Imagine if this Christmas was your last. Or it was the last for one of your family members. For those living with myeloma, this is a reality they have to face.
Myeloma is a bone marrow cancer which affects the plasma cells in the body. These cells help to fight infection. In the UK alone, around 5,000 people are diagnosed with this cancer every year. But currently there is no cure, with the life expectancy being on average, just five years.
As a consultant working with myeloma patients, I have seen the devastating effects this disease has, not only on them, but their families. I don’t want these people to be in pain or to feel distressed. I know every single one of my patients personally and I desperately want to change things for them. I’d like to see every one of them walk out of my ward fit and healthy, without needing to return ever again.
Thanks to improvements to treatments over the last decade, survival rates are increasing at the fastest rate among all cancer types in the UK. But more research is needed to beat this.
My dream is to give myeloma patients hope - hope that one day we will find a cure for this cruel disease. Hope for patients like Jaqui Copley, a mum of five who is battling this cancer.
Jaqui, who is just 56, was diagnosed with myeloma two years ago, after suffering with severe rib pain for more than a year. She’d always been active and full of energy; she was the one who stayed up late, danced on tables at parties and sang karaoke. So she was completely shocked, overwhelmed and terrified. She told me that all she could think is that she was going to die.
Jaqui isn’t afraid of dying - but she is scared of what she’ll miss. All of my patients deal with their cancer differentlyDr Andy Chantry
The hardest thing for her was breaking the terrible news to her family. She didn’t bring her husband to her consultation, as she didn’t expect to hear that she had myeloma.
He was devastated and he crumbled. The rest of the family’s reactions ranged from anger, disbelief, shock and horror at the treatment. Jaqui underwent various intensive treatments including radiotherapy, keyhole surgery on her spine, six rounds of chemotherapy, a stem cell harvest, and a stem cell transplant.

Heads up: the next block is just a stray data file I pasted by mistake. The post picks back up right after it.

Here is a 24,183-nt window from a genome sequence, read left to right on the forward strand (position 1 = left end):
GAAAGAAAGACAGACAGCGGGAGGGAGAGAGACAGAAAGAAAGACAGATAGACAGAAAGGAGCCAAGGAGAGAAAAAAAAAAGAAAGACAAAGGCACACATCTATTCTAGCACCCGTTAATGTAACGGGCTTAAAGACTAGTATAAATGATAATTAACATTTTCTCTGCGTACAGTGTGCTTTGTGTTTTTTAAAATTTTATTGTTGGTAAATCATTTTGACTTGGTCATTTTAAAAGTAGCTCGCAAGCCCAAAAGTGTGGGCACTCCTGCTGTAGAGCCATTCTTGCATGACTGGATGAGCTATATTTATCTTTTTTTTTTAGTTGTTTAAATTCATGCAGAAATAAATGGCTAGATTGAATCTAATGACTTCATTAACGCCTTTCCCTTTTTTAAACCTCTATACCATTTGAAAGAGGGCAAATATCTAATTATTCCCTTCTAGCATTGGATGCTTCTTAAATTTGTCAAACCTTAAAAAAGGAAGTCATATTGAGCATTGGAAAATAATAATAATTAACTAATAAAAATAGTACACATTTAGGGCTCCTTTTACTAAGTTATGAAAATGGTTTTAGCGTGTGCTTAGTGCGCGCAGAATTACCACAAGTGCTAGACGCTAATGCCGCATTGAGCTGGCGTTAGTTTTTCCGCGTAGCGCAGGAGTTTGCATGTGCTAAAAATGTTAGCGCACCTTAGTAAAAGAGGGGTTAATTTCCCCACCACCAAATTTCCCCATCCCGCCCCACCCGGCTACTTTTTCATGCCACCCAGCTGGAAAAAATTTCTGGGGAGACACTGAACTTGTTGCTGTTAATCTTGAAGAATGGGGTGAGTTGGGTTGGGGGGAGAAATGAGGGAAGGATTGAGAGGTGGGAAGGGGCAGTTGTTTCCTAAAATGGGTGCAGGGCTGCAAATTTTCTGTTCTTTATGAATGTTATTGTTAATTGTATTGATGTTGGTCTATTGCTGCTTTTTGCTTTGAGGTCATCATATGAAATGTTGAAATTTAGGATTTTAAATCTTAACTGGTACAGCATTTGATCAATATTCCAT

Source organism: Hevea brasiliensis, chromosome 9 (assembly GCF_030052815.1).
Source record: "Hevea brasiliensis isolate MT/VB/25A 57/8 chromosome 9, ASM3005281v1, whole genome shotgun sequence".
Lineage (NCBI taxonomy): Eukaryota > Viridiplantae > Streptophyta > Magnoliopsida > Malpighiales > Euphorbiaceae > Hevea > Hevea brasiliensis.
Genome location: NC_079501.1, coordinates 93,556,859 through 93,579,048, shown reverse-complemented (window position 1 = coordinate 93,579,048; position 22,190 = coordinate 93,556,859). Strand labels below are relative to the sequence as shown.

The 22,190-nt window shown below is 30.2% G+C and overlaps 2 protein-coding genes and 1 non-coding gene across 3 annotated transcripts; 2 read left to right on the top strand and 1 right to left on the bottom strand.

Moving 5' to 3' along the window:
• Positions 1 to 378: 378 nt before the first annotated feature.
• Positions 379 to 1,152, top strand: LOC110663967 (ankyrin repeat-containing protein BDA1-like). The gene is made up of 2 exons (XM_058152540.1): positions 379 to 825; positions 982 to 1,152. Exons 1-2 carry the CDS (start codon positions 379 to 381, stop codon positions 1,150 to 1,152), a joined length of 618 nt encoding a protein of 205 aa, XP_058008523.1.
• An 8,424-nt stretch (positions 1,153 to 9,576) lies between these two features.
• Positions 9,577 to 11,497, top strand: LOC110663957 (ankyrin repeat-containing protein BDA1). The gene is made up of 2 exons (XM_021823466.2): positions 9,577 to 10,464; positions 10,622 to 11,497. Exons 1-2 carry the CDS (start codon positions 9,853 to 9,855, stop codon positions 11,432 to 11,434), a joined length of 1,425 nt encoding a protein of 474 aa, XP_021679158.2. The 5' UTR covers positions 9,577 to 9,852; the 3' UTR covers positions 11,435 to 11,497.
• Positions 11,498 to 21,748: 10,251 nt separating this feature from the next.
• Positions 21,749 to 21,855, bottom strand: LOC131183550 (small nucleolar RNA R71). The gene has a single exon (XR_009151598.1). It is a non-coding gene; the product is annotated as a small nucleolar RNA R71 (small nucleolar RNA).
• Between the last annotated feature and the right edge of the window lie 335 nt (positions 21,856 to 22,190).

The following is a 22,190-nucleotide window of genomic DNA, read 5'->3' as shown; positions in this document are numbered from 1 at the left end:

Jaqui isn’t afraid of dying, but she is scared of what she’ll miss. She has five children and two grandchildren, who she wants to be able to see growing up. All of my patients deal with their cancer differently. Jaqui feels angry, the way she copes is to work hard to raise funds to help find a cure for myeloma.
The anti-myeloma virus project, which is being worked on by our team of researchers, has the potential to completely eliminate myeloma – finally leading to a definitive cure.
The project has used a genetically engineered virus to target and kill the cancerous myeloma cells without affecting healthy cells.
The results so far have been incredible. After just two days of being introduced to the virus, myeloma cells were reduced by half and after four days, they had gone. We are the only team using this virus at the moment, but unfortunately we can’t go further without funding.
To raise funds, we have teamed up with Sheffield Hospitals Charity to launch an appeal to raise £90,000 to continue research for the next three years.
Unfortunately, for all of my patients, the myeloma will come back, and they will have to face rigorous treatment again. Please think about what Christmas means to you and your loved ones and consider donating to help fund further research into this potentially groundbreaking cure.
n Visit www.sheffieldhospitalscharity.org.uk/curemyeloma to donate.
n Myeloma affects plasma
cells, a type of white blood cell which helps fight infection.
n The condition is the second most common form of bone marrow cancer, but only represents two per cent of all cancers
n Symptoms include bone pain, fractures, fatigue, anaemia, kidney damage, infections and hypercalcaemia - high calcium levels
n Treatments available for myeloma are aimed at disease control, relieving the complications and symptoms the illness causes, and extending and improving the quality of patients’ lives - it is not curable